7. Punitive Damage claims
Plaintiffs are seeking punitive damages for all of their claims. The Township has moved to dismiss plaintiffs' request for punitive damages, arguing that under various legal principles, punitive damages cannot be imposed against municipalities.
To the extent that plaintiffs' NJLAD, NJLRHL, and General Welfare Clause claims will be dismissed (Counts Four, Eight, and Nine), the Township's argument with regard to those claims is moot. With regard to plaintiffs' claims brought pursuant to 42 U.S.C. § 1983 (Counts Three and Seven - Equal Protection Clause and Due Process Clause), punitive damages are unavailable against the Township. It is well-established that municipalities, and more broadly, state and local governments entities, are immune from punitive damages under § 1983. City of Newport v. Fact Concerts, Inc., 453 U.S. 247, 271 (1981); Doe v. County of Centre, PA, 242 F.3d 437, 455 (3d Cir. 2001). With regard to plaintiffs' state constitutional claims (Counts Five and Six), the New Jersey Tort Claim Act bars the imposition of punitive damages against the municipality. N.J.S.A. 59:9-2(c); Herrera v. City of New Brunswick, 2008 WL 305275, *17 (D.N.J. 2008). With regard to plaintiffs' FHA and Civil Rights Act claims (Counts One and Two), the Court will reserve decision on this issue pending consideration of the converted motions.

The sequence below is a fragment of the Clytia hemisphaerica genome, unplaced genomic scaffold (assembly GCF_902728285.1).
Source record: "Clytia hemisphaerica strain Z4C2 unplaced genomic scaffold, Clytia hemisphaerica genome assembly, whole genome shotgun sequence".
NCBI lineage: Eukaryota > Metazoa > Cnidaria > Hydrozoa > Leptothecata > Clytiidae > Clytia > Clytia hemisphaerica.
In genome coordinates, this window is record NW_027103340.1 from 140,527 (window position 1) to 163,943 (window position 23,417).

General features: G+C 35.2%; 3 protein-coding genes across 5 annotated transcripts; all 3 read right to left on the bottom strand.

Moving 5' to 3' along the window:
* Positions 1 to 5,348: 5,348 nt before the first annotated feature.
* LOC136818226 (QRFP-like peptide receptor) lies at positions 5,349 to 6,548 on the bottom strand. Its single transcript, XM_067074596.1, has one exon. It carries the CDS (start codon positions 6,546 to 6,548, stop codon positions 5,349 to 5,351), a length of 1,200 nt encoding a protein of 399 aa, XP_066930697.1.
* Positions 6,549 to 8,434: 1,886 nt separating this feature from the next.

8. Claims against the individual defendants
For the claims plaintiffs have asserted against the Township, plaintiffs have also asserted them against Kathleen Hoffman, in her official capacity as township manager, and Jules Thiessen, in his official capacity as mayor. Defendants have moved to dismiss these claims against them because none of the allegations in the complaint refer to actions taken by Hoffman or Thiessen specifically, but rather to the Township, Council, or the Planning Board. Defendants also argue that they have immunity from plaintiffs' claims because if any allegations in the complaint can be construed as against them, they were acting in their legislative or discretionary capacities, which entitles them to absolute immunity.